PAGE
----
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Chennai’s Sishya school turns 50

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The oldest building on campus belongs to a complex once owned by the Travancore royals
| Photo Credit: VELANKANNI RAJ B

It is a blustery day with the promise of a thunderstorm. The PT teacher blows his whistle, signalling to boys skirting the puddles in the playground to get back to their classrooms. A parade of umbrellas, under them a gaggle of girls, makes its way to the tuck shop adjoining the principal’s office. Despite the weather, little ruffles the calm of the urbanely self-confident atmosphere at Sishya school in Adyar.

A file photo of the oldest building on the campus

A file photo of the oldest building on the campus
| Photo Credit:
Special arrangement

The confidence-building exercise has been on for 50 years now, ever since Sishya’s founder KI Thomas (affectionately called KIT) and its co-founders Thangam Thomas and Grace Cherian, brought their experiences honed at other hallowed institutions across the country, to establish the school in 1972.

Looking back

KIT graduated from Madras Christian College, following it up with a post-graduation in Teaching from Edinburgh and London during the War years. He taught at Rajkot and Sindh before settling down in sylvan Lovedale in 1951 where he became the headmaster of Lawrence School, with the onerous task of transforming the British military institution into one of India’s premier public schools.

At the basketball court

At the basketball court
| Photo Credit:
VELANKANNI RAJ B

Thangam, his wife who studied at Lady Irwin College, Delhi, is credited with naming the new school they founded.

Grace, who had taught at Lovedale and the other Lawrence school at Sanawar, was the first to be recruited, teaching math and manners, aided by a blackboard and her booming voice.

The school is now run by the KIT Thomas Educational Society, with KIT’s daughter-in-law Omana Thomas at its helm. “Sishya began with 25 students. Today, we have 1,200. On campus, we also have Chennai’s first French school, Ecole Franco Indienne Sishya. One follows the ICSE/ISE curriculum, the other follows the French baccalaureate. Over the years, we have expanded but our core values to ‘Aspire and Excel’ have remained unchanged,” says Omana.

The Ecole Franco Indienne Sishya follows the French baccalaureate curriculum

The Ecole Franco Indienne Sishya follows the French baccalaureate curriculum
| Photo Credit:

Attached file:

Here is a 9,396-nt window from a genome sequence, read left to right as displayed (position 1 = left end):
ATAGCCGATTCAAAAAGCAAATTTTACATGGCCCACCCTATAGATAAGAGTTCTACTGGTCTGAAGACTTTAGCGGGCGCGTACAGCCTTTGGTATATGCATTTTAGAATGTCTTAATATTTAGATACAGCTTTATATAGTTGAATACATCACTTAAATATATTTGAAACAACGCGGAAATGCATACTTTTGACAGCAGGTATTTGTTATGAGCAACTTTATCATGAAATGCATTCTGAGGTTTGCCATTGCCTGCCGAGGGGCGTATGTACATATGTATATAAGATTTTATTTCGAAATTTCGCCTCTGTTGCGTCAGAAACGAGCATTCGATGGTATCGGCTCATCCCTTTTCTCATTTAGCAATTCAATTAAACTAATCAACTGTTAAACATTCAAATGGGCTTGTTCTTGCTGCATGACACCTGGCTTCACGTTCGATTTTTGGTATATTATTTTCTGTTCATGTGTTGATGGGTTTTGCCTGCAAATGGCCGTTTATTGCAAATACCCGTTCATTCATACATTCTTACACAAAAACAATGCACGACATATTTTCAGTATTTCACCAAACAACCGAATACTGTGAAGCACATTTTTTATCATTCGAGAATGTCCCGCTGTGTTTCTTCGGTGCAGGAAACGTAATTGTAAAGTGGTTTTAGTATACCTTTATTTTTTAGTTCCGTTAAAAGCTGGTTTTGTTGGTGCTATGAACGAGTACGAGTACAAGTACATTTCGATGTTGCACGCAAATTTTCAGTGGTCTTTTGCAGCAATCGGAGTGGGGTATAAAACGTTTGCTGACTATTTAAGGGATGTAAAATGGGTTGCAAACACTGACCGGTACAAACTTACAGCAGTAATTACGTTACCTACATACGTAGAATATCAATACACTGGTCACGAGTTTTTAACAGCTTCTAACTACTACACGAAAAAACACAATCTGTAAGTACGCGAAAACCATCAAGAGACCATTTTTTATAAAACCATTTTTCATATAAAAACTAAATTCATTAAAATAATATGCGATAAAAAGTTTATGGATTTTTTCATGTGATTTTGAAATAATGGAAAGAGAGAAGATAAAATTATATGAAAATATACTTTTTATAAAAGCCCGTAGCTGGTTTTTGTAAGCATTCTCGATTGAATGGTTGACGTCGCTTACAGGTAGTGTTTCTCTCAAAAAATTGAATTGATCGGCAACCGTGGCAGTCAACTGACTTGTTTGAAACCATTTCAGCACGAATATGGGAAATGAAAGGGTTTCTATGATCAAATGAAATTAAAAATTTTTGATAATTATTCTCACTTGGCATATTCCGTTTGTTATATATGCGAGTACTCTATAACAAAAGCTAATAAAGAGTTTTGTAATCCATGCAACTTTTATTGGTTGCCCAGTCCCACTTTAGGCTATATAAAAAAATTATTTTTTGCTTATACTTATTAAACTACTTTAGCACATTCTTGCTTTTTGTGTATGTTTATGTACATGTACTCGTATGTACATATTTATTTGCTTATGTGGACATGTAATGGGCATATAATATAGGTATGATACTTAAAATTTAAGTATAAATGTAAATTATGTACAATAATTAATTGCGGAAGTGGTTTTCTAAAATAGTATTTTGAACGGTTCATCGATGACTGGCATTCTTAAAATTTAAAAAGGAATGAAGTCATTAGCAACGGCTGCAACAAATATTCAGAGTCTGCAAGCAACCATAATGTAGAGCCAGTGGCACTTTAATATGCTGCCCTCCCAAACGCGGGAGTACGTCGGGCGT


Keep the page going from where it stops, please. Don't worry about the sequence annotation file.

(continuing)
VELANKANNI RAJ B

The school that began on Edward Elliot’s road moved to a many-pillared, vanilla shuttered, red-tiled house that belonged to a complex once owned by the royals of Travancore. It lends the campus an old-world charm.

Kaveri Bharath, ceramicist and past president of the alumni, and Lekshmy Nair, who teaches English language and literature for Class XII students, lead a tour around the rain-soaked grounds.

We walk past KIT’s bust lording over the entrance and basketball court, past the three-storeyed library and the Travancore house that has administrative offices.

“Not taking the childhood out of the child has been a core principle of Sishya,” says Sandhya Thomas, Psychology teacher. “Mental health is a priority and kids can walk in anytime to meet the four counsellors on campus.”

A photography class in progress

A photography class in progress
| Photo Credit:
Special arrangement

“Sishya has always been a child-centric school,” says Kaveri, “something unusual in the 1970s. It had no uniform for a while, academics was encouraged but the thrust was on extracurricular and cultural activities. Biology classes with Jayakumar (fondly known as Jakes) meant standing in a drizzle and digging for worms in the school grounds which was once a lake and spotting the birds that visited.”

The bust of KI Thomas

The bust of KI Thomas
| Photo Credit:
VELANKANNI RAJ B

This seemingly happy space pushed Sishya to host events that find a place on the cultural map of the city’s school calendar such as Sishyamrita (inter-school culturals), Sishmun (model United Nations) and sport-related events. “The Sishya fete continues to be a crowd-puller,” says Kaveri.

Lekshmy adds, “To mark the golden jubilee, the school had organised an art and literary festival featuring a host of alumni in various fields and celebrity speakers such as Jonathan Gil Harris, writer and professor of English, Ashoka University.

“The alumni shares a strong bond, meeting twice a year,” says Kaveri, “many are parents of students, continuing to come back to a campus they love.”



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